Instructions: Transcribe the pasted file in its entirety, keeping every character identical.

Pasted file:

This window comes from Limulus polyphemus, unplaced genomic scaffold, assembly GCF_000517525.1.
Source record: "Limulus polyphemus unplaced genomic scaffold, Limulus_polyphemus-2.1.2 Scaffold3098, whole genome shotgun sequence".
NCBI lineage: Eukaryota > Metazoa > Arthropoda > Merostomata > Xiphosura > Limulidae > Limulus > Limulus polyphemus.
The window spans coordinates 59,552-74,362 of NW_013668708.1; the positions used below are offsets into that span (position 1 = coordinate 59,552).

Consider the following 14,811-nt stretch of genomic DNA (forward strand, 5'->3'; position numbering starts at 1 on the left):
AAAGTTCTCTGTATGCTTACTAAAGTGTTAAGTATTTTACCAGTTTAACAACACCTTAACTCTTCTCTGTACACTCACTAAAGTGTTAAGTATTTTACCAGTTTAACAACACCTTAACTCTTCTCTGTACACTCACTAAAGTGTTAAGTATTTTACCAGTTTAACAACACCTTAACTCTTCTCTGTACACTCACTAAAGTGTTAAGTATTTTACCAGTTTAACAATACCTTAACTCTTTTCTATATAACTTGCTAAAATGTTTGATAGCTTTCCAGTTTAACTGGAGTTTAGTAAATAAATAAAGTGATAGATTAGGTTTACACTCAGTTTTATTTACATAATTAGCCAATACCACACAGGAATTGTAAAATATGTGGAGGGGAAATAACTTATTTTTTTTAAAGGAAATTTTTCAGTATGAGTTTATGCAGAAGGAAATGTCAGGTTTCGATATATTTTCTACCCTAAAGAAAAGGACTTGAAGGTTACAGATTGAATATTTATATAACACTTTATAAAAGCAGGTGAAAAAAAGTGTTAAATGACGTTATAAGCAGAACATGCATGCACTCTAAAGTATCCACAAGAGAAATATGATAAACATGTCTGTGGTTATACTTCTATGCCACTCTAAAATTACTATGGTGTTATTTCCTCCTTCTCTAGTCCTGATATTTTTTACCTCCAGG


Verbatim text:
This window comes from Limulus polyphemus, unplaced genomic scaffold, assembly GCF_000517525.1.
Source record: "Limulus polyphemus unplaced genomic scaffold, Limulus_polyphemus-2.1.2 Scaffold3098, whole genome shotgun sequence".
NCBI lineage: Eukaryota > Metazoa > Arthropoda > Merostomata > Xiphosura > Limulidae > Limulus > Limulus polyphemus.
The window spans coordinates 59,552-74,362 of NW_013668708.1; the positions used below are offsets into that span (position 1 = coordinate 59,552).

Consider the following 14,811-nt stretch of genomic DNA (forward strand, 5'->3'; position numbering starts at 1 on the left):
AAAGTTCTCTGTATGCTTACTAAAGTGTTAAGTATTTTACCAGTTTAACAACACCTTAACTCTTCTCTGTACACTCACTAAAGTGTTAAGTATTTTACCAGTTTAACAACACCTTAACTCTTCTCTGTACACTCACTAAAGTGTTAAGTATTTTACCAGTTTAACAACACCTTAACTCTTCTCTGTACACTCACTAAAGTGTTAAGTATTTTACCAGTTTAACAATACCTTAACTCTTTTCTATATAACTTGCTAAAATGTTTGATAGCTTTCCAGTTTAACTGGAGTTTAGTAAATAAATAAAGTGATAGATTAGGTTTACACTCAGTTTTATTTACATAATTAGCCAATACCACACAGGAATTGTAAAATATGTGGAGGGGAAATAACTTATTTTTTTTAAAGGAAATTTTTCAGTATGAGTTTATGCAGAAGGAAATGTCAGGTTTCGATATATTTTCTACCCTAAAGAAAAGGACTTGAAGGTTACAGATTGAATATTTATATAACACTTTATAAAAGCAGGTGAAAAAAAGTGTTAAATGACGTTATAAGCAGAACATGCATGCACTCTAAAGTATCCACAAGAGAAATATGATAAACATGTCTGTGGTTATACTTCTATGCCACTCTAAAATTACTATGGTGTTATTTCCTCCTTCTCTAGTCCTGATATTTTTTACCTCCAGG